In the peak days of the European financial crisis, when Spanish banks were on the verge of collapse and were desperate for depositor funding as the ECB scrambled to come up with a viable rescue scheme, one bank - the soon to be insolvent Bankia - had a "clever" idea: offer a Spiderman Beach Towel in exchange for a €300 deposit.
Fast forward 7 years when the cash-strapped banks of another country have come up with a similar trick to entice depositors: a growing number of small local banks across China have conceived of a "brilliant" scheme to lure new depositors: handing out servings of expensive pork as a reward for opening an account, the SCMP reports.
As we discussed in recent months, China's smaller banks were hit by a perfect storm of falling rates and declining state support, which culminated in bank runs and the nationalization of several small and medium banks. And since there is little hope that the status quo will change any time soon, Chinese banks - which on top of everything are facing a $400 billion liquidity shortfall in January - are forced to go to greater lengths to attract new deposits, since they generally earn less money from lending and have fewer funding options than their larger peers.
Unlike Spain, Chinese banks are offering a product which is in great demand for the nation that is reeling as a result of "pig ebola": pork. Indeed, as SCMP adds, the fact that pork could be seen as a desirable reward for opening a bank account also speaks to the country’s massive shortage of its favorite staple meat.
Who knew the intersection of the supply and demand curves would be marked by a pound of pork.
On Monday, clients who deposited 10,000 yuan (US$1,430) or more in a three-month time deposit at the Linhai Rural Commercial Bank in Duqiao in Zhejiang province were then eligible to enter a lottery to win a portion of pork ranging from 500 grams (18 ounces) to several kilograms.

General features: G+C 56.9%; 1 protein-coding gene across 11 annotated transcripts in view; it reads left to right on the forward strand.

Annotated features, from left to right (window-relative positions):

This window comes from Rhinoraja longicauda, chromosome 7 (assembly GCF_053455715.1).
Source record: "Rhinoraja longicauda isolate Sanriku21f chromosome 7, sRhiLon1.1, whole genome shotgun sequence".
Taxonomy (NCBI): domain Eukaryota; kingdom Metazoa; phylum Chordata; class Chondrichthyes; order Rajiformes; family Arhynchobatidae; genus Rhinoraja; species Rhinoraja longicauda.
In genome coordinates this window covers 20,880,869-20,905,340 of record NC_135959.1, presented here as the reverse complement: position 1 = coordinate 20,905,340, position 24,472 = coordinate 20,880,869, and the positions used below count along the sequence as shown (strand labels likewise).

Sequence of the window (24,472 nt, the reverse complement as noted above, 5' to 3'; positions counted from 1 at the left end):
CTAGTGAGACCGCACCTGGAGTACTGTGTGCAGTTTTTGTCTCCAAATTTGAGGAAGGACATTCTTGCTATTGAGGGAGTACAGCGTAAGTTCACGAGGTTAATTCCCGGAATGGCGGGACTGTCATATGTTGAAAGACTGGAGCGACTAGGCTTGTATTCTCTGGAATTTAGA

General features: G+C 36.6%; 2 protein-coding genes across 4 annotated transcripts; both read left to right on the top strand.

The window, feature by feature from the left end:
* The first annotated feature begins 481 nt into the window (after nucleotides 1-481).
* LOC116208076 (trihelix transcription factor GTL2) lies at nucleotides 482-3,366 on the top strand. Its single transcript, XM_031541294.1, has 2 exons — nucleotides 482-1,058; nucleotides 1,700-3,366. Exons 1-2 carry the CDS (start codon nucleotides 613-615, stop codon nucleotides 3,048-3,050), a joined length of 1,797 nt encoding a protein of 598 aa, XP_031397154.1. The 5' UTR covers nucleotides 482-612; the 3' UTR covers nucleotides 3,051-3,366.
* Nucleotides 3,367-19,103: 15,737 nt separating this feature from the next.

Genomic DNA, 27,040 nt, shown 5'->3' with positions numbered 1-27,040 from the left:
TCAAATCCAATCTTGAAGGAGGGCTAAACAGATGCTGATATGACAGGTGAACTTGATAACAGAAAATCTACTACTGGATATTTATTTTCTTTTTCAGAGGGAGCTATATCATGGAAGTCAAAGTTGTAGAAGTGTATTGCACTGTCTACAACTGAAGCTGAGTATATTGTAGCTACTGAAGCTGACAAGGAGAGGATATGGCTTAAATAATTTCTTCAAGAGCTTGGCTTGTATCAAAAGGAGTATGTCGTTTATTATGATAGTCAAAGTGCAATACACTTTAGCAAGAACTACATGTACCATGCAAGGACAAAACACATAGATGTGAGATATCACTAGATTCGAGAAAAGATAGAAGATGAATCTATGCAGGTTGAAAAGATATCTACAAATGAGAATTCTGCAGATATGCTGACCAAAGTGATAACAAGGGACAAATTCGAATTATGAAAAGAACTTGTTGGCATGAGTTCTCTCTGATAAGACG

"The money is still my own, and the interest is good. I’m happy to receive a piece of pork in addition," one female client, who deposited around 20,000 yuan (US$2,900), was quoted as saying by the Metropolitan Express. Unfortunately for said client, she failed to grasp that any bank that is resorting to such ham-headed measures to boost depositor interest will likely not be around for long, and her entire deposit will likely vaporize in the coming weeks.
In any case, the gimmick is working: according to the Express, the bank distributed 1,097 deposit rewards on Monday after scores of mostly elderly clients queued up in front of the bank from early that morning.
“It was quite a good idea and very popular among locals, especially the elderly,” said a bank staff member, who did not offer his name. He also refused to comment on how much money the bank had received in new deposits due to the promotion.
In retrospect, it is a brilliant solution: instead of offering higher rates which only accelerate the banks insolvency as these require higher payouts on deposits, the bank is instead making a one-time payment, and the novelty of the "handout" is enough to get substantial new deposits.
Other rural commercial banks in northern China’s Hebei province and western China’s Guizhou province have also launched similar pork rewards programs. Dushan Rural Commercial Bank, located in the remote mountainous county in Guizhou, offered a coupon for 10 yuan (US$1.4) worth of pork for every 10,000 yuan of new deposits.